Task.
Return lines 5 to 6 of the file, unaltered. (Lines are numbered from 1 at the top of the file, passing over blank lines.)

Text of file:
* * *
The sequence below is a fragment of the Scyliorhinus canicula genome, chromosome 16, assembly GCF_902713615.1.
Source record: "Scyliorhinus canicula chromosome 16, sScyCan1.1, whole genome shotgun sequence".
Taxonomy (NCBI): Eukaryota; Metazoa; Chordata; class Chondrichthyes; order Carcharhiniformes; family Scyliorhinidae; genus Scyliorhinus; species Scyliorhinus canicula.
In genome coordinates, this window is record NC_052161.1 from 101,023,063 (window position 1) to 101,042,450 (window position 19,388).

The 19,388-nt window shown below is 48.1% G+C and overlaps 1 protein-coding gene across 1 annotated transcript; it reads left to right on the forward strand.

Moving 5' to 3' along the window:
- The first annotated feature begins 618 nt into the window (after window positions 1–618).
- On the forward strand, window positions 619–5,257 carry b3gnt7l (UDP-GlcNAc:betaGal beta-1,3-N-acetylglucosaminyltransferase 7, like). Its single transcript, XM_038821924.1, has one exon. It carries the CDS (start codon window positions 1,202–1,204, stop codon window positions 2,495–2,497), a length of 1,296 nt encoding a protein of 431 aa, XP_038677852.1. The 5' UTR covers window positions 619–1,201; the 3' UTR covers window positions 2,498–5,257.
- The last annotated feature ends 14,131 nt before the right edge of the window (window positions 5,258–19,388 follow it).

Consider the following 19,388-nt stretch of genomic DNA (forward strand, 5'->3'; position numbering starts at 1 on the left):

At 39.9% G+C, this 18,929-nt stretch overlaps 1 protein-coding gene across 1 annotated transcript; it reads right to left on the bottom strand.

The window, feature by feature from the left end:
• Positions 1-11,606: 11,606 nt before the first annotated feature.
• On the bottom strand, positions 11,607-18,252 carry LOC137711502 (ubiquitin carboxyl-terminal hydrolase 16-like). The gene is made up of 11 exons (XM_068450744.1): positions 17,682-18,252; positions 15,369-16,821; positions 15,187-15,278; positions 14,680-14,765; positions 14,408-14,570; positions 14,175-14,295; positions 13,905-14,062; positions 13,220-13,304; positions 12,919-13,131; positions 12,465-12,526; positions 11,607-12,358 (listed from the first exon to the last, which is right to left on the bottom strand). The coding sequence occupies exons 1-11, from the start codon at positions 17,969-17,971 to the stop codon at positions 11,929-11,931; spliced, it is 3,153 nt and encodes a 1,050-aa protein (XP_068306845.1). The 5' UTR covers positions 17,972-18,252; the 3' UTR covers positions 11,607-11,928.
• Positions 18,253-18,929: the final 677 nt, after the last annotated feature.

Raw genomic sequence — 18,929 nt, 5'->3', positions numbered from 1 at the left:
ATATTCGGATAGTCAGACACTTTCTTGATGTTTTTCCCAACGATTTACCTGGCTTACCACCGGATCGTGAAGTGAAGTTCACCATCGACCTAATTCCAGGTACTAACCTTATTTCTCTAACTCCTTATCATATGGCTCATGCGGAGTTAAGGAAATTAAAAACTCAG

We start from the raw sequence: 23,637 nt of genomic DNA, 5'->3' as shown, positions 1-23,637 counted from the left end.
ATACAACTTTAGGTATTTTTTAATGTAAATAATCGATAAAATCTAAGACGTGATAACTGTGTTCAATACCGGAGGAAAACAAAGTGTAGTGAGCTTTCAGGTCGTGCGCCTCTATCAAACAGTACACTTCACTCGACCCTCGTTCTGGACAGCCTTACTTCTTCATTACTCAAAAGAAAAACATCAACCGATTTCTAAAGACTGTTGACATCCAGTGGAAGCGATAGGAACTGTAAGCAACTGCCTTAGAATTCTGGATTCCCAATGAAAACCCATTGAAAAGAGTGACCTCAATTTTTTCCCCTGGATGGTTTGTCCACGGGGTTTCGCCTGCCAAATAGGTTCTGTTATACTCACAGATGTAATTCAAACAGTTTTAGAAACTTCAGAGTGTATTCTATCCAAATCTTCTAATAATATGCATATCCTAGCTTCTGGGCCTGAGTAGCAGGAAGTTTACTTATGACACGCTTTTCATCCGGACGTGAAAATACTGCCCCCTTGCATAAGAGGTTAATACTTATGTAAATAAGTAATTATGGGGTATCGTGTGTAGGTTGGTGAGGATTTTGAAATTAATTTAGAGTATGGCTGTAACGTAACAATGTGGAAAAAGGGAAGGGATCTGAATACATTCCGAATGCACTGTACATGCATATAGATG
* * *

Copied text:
The 19,388-nt window shown below is 48.1% G+C and overlaps 1 protein-coding gene across 1 annotated transcript; it reads left to right on the forward strand.

Moving 5' to 3' along the window: